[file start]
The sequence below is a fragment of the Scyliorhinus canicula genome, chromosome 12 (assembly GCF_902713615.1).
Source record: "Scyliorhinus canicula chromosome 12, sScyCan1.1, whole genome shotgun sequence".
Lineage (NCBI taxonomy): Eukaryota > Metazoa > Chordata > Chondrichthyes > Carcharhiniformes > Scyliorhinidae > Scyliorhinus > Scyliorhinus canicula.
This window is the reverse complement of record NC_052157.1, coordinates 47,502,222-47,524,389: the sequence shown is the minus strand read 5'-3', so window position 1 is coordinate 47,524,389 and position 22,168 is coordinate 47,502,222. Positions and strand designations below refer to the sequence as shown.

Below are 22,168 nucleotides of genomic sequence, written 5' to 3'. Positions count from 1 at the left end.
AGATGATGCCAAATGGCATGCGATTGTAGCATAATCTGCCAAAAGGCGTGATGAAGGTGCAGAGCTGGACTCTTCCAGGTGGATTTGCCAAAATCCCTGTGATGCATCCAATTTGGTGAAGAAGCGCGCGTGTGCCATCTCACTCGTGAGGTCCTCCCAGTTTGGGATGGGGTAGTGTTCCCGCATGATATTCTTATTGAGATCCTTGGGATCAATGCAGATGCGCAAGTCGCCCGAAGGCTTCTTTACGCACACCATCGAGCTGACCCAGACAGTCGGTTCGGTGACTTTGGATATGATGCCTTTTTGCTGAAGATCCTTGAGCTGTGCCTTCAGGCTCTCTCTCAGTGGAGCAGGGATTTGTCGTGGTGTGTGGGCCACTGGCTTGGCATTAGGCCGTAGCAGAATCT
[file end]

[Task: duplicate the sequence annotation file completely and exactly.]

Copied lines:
The sequence below is a fragment of the Scyliorhinus canicula genome, chromosome 12 (assembly GCF_902713615.1).
Source record: "Scyliorhinus canicula chromosome 12, sScyCan1.1, whole genome shotgun sequence".
Lineage (NCBI taxonomy): Eukaryota > Metazoa > Chordata > Chondrichthyes > Carcharhiniformes > Scyliorhinidae > Scyliorhinus > Scyliorhinus canicula.
This window is the reverse complement of record NC_052157.1, coordinates 47,502,222-47,524,389: the sequence shown is the minus strand read 5'-3', so window position 1 is coordinate 47,524,389 and position 22,168 is coordinate 47,502,222. Positions and strand designations below refer to the sequence as shown.

Below are 22,168 nucleotides of genomic sequence, written 5' to 3'. Positions count from 1 at the left end.
AGATGATGCCAAATGGCATGCGATTGTAGCATAATCTGCCAAAAGGCGTGATGAAGGTGCAGAGCTGGACTCTTCCAGGTGGATTTGCCAAAATCCCTGTGATGCATCCAATTTGGTGAAGAAGCGCGCGTGTGCCATCTCACTCGTGAGGTCCTCCCAGTTTGGGATGGGGTAGTGTTCCCGCATGATATTCTTATTGAGATCCTTGGGATCAATGCAGATGCGCAAGTCGCCCGAAGGCTTCTTTACGCACACCATCGAGCTGACCCAGACAGTCGGTTCGGTGACTTTGGATATGATGCCTTTTTGCTGAAGATCCTTGAGCTGTGCCTTCAGGCTCTCTCTCAGTGGAGCAGGGATTTGTCGTGGTGTGTGGGCCACTGGCTTGGCATTAGGCCGTAGCAGAATCT